priest of Akhmim, the servant of Horus, in charge of the mysteries 
of the mother of the god, the acquaintance of the king, Nesimin, 
deceased, son of the similarly titled Inaros, deceased, born of the 
housemistress 'Yarti^erow,* deceased." 

31687. Round-topped Limestone Stela of an Unnamed 
Man. Roman Period. Plate XLIL 

All the outlines on this crude, painted stela are in black. The 
sun-disk, every third rectangle in the border, some bands across the 

TEXT OF NO. 31687 

vase-stand, and three bands accompanying the lines of inscription 
below were once solid red. The sky and some of the other rectangles 
may have been yellow. 

Two jackals recline beneath the wings of the sun. The scene of 
worship below them takes place under the "sky" s3mibol. Since the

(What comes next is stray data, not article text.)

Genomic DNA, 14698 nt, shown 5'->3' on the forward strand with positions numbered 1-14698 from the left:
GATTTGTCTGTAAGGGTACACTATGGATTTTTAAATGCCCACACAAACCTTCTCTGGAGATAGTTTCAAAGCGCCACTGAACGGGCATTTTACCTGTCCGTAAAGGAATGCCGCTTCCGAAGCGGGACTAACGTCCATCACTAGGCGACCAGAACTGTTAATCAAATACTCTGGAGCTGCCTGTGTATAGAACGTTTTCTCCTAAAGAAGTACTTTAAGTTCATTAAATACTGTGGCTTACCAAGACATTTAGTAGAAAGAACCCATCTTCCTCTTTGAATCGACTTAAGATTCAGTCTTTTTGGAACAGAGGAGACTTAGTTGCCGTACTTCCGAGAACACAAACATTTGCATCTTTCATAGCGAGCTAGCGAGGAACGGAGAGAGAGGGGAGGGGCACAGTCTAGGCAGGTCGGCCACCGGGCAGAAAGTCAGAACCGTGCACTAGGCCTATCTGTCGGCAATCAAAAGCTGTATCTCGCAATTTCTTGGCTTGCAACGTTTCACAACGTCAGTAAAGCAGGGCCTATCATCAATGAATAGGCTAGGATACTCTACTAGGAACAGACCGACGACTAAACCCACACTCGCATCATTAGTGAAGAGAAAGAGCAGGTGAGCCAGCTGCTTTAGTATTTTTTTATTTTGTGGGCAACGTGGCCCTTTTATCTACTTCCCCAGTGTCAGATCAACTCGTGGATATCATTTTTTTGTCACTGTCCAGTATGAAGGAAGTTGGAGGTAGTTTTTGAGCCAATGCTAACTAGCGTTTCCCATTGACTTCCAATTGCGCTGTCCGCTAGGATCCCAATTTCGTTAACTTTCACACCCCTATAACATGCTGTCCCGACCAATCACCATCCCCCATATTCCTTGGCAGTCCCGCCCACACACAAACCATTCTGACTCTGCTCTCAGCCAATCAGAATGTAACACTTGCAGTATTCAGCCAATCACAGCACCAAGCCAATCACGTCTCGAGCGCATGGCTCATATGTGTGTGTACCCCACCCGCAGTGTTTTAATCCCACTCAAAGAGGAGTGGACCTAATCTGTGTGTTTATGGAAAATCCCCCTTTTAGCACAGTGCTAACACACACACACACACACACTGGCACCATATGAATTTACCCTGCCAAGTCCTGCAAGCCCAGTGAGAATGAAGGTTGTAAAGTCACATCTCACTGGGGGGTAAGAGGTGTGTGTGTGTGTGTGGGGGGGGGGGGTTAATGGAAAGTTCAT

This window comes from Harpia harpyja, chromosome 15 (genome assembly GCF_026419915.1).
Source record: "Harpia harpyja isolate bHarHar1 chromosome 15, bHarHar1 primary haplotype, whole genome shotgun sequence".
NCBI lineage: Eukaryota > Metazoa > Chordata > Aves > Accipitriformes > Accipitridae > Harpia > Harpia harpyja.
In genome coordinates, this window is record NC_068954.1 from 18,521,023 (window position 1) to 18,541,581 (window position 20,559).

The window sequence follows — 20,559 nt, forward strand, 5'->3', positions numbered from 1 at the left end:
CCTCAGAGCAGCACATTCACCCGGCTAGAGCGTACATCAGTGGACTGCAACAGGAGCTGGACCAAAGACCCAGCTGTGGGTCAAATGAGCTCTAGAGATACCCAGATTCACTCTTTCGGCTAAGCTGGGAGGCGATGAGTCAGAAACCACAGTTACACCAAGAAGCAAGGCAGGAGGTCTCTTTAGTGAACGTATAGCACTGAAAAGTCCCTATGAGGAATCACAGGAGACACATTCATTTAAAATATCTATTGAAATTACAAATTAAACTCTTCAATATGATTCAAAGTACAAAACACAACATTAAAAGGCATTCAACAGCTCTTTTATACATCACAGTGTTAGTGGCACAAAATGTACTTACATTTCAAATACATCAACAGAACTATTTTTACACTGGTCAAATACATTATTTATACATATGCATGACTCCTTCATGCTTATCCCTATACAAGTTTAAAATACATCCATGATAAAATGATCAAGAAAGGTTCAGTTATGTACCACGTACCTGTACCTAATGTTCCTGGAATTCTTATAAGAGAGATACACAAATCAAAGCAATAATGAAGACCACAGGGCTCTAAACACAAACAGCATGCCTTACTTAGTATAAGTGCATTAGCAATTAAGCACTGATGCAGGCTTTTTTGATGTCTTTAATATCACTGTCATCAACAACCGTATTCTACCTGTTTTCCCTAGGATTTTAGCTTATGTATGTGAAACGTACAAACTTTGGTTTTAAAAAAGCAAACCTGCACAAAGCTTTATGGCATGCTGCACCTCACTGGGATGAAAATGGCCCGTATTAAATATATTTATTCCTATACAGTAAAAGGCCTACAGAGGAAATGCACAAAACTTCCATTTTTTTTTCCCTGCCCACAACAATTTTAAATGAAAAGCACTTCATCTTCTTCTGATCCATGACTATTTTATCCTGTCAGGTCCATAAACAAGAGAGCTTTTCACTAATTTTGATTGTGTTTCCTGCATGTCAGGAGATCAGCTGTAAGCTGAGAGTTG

rectangle over the head of the deceased has been left blank, his 
name remains unknown. He is worshiping Osiris and Isis. The 

'This name is etymologically similar to the preceding (cf. p. 44, n. 4); it 
means: "The two eyes (of some god, here unnamed) are against them." 




76 Egyptian Stelae 

goddess wears not her own symbol but the sun-disk and cow-horns 
of Hathor, with whom she had long been identified. 

The two-line inscription at the bottom is almost illegible; we can 
only be sure that it is a prayer: "0 Osiris, great god, lord of ... , 
give . . .^ for the spirit of . . . ." 

This stela resembles No. 31681 in arrangement, but is dated later 
by its style. 

31666. Round-topped Limestone Votive Stela of a Roman 
Emperor as Pharaoh. Roman Period. Plate XLII. 

The background of this memorial tablet has been cut away so 
that the scene stands out in low relief. Its framework represents a 
chapel with cornice. Under a "sky" symbol stands the squat figure